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Anna Williams (poet)

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Anna Williams (poet)

For other people of the same name, see Anna Williams (disambiguation).

Anna Williams (1706 – 6 September 1783) was a poet and companion of Samuel Johnson.


Early life

She was born at Rosemarket, Pembrokeshire to Zachariah Williams (1668/73–1755) (a scientist and doctor) and his wife, Martha. Her father provided her with a wide artistic and scientific education, including Italian and French. In 1726/7 Zachariah and Anna moved to London, staying at the Charterhouse, where she helped him while he experimented in using magnetism in pursuit of the longitude prize and being his home-help when, from 1745, he became bedridden and hospitalised. Despite her failing sight in the 1740s, she was able to sew and, in 1746, to publish a translation of a French life of the emperor Julian.

Life with Johnson

In 1748 her father was evicted from hospital and they appealed to Dr Johnson, who had taken an interest in Williams's experiments and assisted in his publishing of his theory of longitude. Johnson also later arranged for Samuel Sharp to operate on Anna's cataracts; after this failed, she became a member of his household, just before her death. She then lived with Johnson in all his various residences. The only exception is the period from 1759–65, when he moved from Gough Street into the Inner Temple, during which time she lodged in Bolt Court, Fleet Street - there Johnson drank tea with her "every night … before he went home, however late it might be, and she always sat up for him"[1] and, in August 1763, Boswell proudly made good his "title to be a privileged man" by being "carried by him in the evening to drink tea with Miss Williams".[2]

In 1765 Williams moved back into Johnson's household in 7 Johnson's Court, Fleet Street, and then from March 1776 to her death in 8 Bolt Court, supervising his household management and expenses from a ground-floor apartment in both houses. Regularly helping Johnson when he entertained at home, she also accompanied him on visits or, if not, had a dish sent home to her by him. Knowing a variety of literary works, she could express herself well and, having lived long with Johnson, knew his habits and how to draw him out into conversation,[3] whilst Johnson, for his part, was not above playfulness towards her: Frances Reynolds records that he would ‘whirl her about on the steps’ when visiting.[4]

Anna had annual gifts of money from acquaintances, including Lady Philipps of Picton Castle, an old family friend, but had this income supplemented by Johnson who, for example, arranged for David Garrick to give a benefit performance of Aaron Hill's Merope at Drury Lane theatre on 22 January 1756 ‘for a gentlewoman deprived of her sight’[5] and in 1774 helped her application to Hetherington's charity at Christ's Hospital (which failed since Welsh applicants were ineligible).

Last days and death

As Williams grew old and frail she became more and more intolerant towards the other members of the household, though this did not affect Johnson's care for her - he wrote a prayer for her in her last illness, and after her death wrote that: ‘Her curiosity was universal, her knowledge was very extensive, and she sustained forty years of misery with steady fortitude. Thirty years and more she has been my companion, and her death has left me very desolate’.[6] His circle, whilst acknowledging her peevishness, also acknowledged her learning and intelligence. She left £200 in stocks at her death, and £157 14s. in cash left to the Ladies' Charity School, Snow Hill, London.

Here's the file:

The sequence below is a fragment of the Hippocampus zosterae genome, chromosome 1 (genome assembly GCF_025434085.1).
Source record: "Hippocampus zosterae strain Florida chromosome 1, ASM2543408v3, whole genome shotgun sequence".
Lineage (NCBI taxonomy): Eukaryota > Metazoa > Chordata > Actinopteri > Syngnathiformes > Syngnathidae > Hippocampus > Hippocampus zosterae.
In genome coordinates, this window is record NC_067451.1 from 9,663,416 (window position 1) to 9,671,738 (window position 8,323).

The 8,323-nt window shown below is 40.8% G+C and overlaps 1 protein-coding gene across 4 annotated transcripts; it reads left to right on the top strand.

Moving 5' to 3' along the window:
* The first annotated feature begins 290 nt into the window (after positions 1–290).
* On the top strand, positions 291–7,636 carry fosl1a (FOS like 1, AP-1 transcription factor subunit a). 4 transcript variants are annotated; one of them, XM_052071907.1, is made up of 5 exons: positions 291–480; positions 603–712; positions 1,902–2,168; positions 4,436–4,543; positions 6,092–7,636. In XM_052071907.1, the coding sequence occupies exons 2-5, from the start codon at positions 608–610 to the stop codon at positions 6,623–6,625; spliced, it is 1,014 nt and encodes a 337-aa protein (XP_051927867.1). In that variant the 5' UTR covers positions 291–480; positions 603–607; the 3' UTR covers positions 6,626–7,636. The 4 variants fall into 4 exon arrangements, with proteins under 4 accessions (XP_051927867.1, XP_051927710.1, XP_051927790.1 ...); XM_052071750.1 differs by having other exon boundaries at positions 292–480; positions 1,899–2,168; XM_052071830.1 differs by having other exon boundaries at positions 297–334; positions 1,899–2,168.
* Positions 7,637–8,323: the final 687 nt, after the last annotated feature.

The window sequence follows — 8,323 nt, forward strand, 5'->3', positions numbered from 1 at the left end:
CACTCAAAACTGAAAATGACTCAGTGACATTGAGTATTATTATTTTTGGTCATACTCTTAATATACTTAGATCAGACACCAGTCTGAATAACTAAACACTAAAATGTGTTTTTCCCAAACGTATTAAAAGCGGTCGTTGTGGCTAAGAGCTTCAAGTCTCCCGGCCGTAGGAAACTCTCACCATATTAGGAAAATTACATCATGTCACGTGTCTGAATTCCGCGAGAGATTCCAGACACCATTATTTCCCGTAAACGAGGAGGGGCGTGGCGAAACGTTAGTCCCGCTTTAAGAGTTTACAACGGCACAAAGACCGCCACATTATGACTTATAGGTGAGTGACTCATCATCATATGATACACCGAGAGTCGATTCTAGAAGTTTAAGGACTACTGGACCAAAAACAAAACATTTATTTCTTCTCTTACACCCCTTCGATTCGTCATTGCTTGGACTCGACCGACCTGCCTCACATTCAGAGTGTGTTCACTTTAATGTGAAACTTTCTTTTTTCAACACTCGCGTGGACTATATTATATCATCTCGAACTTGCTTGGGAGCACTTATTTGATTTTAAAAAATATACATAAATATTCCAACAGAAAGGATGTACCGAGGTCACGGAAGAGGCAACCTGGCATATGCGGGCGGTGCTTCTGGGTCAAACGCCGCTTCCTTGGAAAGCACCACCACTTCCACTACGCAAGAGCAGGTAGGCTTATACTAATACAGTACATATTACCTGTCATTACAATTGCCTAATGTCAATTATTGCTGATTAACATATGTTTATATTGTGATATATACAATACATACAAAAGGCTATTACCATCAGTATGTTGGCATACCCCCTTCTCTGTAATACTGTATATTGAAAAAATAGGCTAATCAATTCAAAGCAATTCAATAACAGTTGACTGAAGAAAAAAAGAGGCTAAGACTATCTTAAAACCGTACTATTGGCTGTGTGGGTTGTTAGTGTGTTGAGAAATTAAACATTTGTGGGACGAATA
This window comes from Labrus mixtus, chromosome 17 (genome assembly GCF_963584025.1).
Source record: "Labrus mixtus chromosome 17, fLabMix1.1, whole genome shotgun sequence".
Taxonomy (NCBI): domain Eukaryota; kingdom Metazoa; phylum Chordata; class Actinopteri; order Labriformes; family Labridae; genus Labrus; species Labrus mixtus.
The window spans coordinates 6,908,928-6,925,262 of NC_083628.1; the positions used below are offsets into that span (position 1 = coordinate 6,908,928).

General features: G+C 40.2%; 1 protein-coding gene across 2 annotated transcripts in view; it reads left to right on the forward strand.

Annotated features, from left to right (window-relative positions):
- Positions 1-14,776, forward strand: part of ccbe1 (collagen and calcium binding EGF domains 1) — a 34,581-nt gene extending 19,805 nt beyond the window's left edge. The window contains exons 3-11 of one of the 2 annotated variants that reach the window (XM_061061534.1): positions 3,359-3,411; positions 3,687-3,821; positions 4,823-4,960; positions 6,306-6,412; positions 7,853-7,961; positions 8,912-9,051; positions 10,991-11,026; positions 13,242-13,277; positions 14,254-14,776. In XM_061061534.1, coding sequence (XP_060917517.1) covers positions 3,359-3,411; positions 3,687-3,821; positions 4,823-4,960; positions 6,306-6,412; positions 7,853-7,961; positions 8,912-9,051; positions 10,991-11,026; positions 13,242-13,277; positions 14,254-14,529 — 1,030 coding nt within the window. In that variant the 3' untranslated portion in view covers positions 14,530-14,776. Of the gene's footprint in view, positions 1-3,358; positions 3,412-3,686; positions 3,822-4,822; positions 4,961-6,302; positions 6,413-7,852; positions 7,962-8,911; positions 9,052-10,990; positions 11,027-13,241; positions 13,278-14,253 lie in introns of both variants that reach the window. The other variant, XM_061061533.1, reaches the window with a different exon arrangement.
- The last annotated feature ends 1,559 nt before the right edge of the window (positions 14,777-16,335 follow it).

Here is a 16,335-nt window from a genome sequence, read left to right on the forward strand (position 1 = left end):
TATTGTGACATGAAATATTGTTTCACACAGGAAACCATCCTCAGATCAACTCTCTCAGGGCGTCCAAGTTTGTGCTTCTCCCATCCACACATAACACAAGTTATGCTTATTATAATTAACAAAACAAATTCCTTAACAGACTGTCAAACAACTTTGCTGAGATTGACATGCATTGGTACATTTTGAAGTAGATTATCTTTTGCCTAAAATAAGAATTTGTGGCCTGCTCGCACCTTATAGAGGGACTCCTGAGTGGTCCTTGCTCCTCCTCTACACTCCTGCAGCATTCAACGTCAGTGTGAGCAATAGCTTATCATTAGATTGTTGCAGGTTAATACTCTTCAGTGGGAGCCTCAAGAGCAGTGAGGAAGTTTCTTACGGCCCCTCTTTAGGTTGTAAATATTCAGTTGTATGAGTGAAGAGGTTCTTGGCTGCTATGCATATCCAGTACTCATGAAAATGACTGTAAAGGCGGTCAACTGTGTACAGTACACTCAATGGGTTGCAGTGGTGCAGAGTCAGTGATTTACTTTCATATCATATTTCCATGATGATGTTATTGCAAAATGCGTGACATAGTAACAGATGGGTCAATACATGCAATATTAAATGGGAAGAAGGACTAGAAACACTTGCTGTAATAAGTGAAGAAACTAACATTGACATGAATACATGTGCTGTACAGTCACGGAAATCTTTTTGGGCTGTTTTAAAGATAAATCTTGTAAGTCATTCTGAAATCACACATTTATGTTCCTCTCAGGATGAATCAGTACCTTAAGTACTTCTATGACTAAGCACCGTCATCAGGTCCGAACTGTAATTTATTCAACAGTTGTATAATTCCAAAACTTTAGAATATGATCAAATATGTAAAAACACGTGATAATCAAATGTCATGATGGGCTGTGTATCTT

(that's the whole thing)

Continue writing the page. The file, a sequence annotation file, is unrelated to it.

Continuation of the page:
• Miscellanies in Prose and Verse, published in 1766 as a quarto edition by Thomas Davies with Johnson adding a preface and several prose and verse pieces. First advertised in 1750, there were waspish claims from Anna's friends that Johnson had not put himself out in getting it produced, though it was moderately successful and earned the author about £150.[7]
  • A dictionary of philosophical terms probably inspired by Johnson's own Dictionary - begun in 1754 but abandoned despite Johnson's support (he wrote to Richardson the printer that ‘she understands chimistry and many other arts’[8]).
  • Occasional verses, such as "On the Death of Sir Erasmus Philipps, Unfortunately Drowned in the River Avon".

Her Dictionary of National Biography entry states that "as a writer Williams had craft but not genius...[a writer of] capable [and] effective if conventional ... verses". Miscellanies is a collection of disparate pieces, verse, prose, and dramatic fragments. Alexander Pope is an influence, as seen in this quotation:

For me, contented with a humble state
'Twas ne'er my care, or fortune, to be great.



  • Template:ODNBweb. The first edition of this text is available as an article on :  
  • Boswell, Life, 1.232–3, 241, 350, 393, 421, 463; 2.5, 286, 427; 3.48, 132; 4.235; 5.276
  • J. Hawkins, The life of Samuel Johnson, LL.D., ed. B. H. Davis (1962), 134–6
  • Lady Knight, ‘Anecdotes and remarks’, in Johnsonian miscellanies, ed. G. B. Hill, 2 (1897), 171–5
  • J. P. Phillips, ‘Mrs Anna Williams’, N&Q, 3rd ser., 1 (1862), 421–2
  • Richard Fenton, A Historical Tour through Pembrokeshire (1811), 197–200
  • Johnsonian miscellanies, ed. G. B. Hill, 2 vols. (1897), vol. 1, pp. 114–15, 401–3; vol. 2, pp. 217–18, 279
  • The letters of Samuel Johnson, ed. R. W. Chapman, 3 (1952), 69–75
  • Nichols, Lit. anecdotes, 2.178–84
  • G. W. Stone, ed., The London stage, 1660–1800, pt 4: 1747–1776 (1962), 522
  • ESD Journal

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